Thursday, September 2, 2010

Hope for the Brain

Brain problems have been mixing around in my life since forever.  
I had a fiance who had an aneurysm while we were alone together in his car on a Sunday afternoon.  He never recovered.  
My father had a stroke when he was my age, never recovering his speech or his ability to use his arms, legs, or any kind of useful movement in his body aside from the ability to turn his head in a direction he chose.  This lasted almost a year until he died eleven months later.
My mother suffered from serious dementia and had so for too long a time. 
My brother’s sons suffered from serious, debilitating OCD.  
I have a great-nephew who potentially has Asberger’s Syndrome.  
ADD and ADHD seems to have its way with about everyone in my family.  
As a result, The Brain That Changes Itself by Norman Doidge, M.D., really intrigued me, but it’s cutting edge ideas and hope really won my heart. It deals with all these difficulties and more.  
Neuroplasticity is the ability of the brain to adapt, and is the topic of the book.  

It was earlier thought that areas of the brain were set from infancy and damage to various areas caused permanent damage to different skills and functions.  But this book shows that other parts of the brain can take over where failure in a specific area takes place.  Dozens of examples are given.
The first story is of a man, a professor in higher education in the 1960’s who suffered a stroke.  His son worked with the man well beyond the time, two-plus years, when recovery is expected by health-care professionals to be worthless.  His son had him crawl like a baby, pick up marbles, worked with his speech, until finally the man was able to return to teaching.  After the man died a few years later in his seventies, an autopsy was performed and it revealed he had indeed suffered a massive, debilitating stroke.  But his brain had rerouted its innerworkings to where it could re-command his functions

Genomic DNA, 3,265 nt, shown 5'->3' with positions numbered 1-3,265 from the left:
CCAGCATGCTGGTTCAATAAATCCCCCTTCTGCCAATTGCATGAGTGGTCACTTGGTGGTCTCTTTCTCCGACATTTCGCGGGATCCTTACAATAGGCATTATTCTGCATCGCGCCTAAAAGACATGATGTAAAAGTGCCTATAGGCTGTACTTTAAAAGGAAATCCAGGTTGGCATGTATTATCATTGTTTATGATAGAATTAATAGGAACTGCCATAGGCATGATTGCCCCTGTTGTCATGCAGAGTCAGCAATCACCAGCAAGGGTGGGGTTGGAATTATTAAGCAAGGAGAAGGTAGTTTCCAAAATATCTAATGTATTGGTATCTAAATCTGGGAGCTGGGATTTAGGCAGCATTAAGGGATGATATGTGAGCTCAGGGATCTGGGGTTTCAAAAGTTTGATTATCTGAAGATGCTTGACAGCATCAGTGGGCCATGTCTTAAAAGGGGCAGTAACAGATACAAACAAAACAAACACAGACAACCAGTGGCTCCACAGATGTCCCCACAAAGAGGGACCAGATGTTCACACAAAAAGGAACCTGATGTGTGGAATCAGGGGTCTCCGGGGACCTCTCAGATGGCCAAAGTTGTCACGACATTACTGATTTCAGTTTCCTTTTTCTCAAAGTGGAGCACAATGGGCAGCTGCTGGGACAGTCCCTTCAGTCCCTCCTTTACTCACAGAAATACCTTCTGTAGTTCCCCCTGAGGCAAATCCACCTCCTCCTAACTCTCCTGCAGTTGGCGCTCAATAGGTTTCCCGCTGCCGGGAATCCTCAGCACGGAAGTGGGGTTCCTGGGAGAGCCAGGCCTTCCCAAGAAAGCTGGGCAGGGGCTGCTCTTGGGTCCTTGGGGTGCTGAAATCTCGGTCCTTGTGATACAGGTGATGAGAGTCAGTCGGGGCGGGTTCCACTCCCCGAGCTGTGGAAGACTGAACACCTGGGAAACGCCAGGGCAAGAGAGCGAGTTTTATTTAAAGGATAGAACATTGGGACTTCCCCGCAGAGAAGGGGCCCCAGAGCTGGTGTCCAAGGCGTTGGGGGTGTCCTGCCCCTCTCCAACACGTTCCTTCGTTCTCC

I wish we’d known this.  The professionals had given up on my father well after the time of this man.  His stroke was in 1988.  
The book spoke of a man who had had a stroke while in-utero during the second trimester.  Yet at an age about in his mid-forties was able to recover substantially through working with the principles of changing his brain in a clinic designed with this hope in mind though he had never been able to function well in his life to this point.
OCD, it would seem, can be worked with by some of these ideas as can autism.  
The same principles, however, can work in a negative way.  Addiction to pornography can recircuit the brain in the same way to a terrible result.  Hope for recovery from this, however, is in the same vein.
This book is really is quite readable as well. It won the 2008 U.S. National Alliance on Mental Illness Ken Book Award, it was a New York Times bestseller and a Scientific American Main Selection.  
If the brain interests you and hope for brain health appeals to you, it’s worth a read.  

1 comment:

Lindsey said...

I had to study the brain in several classes, mostly as it pertained to speech and language, and I always thought it was fascinating. Brain problems always seem so daunting and complicated, but it is refreshing to gain hope from the progress that has been made. Hope is always a blessing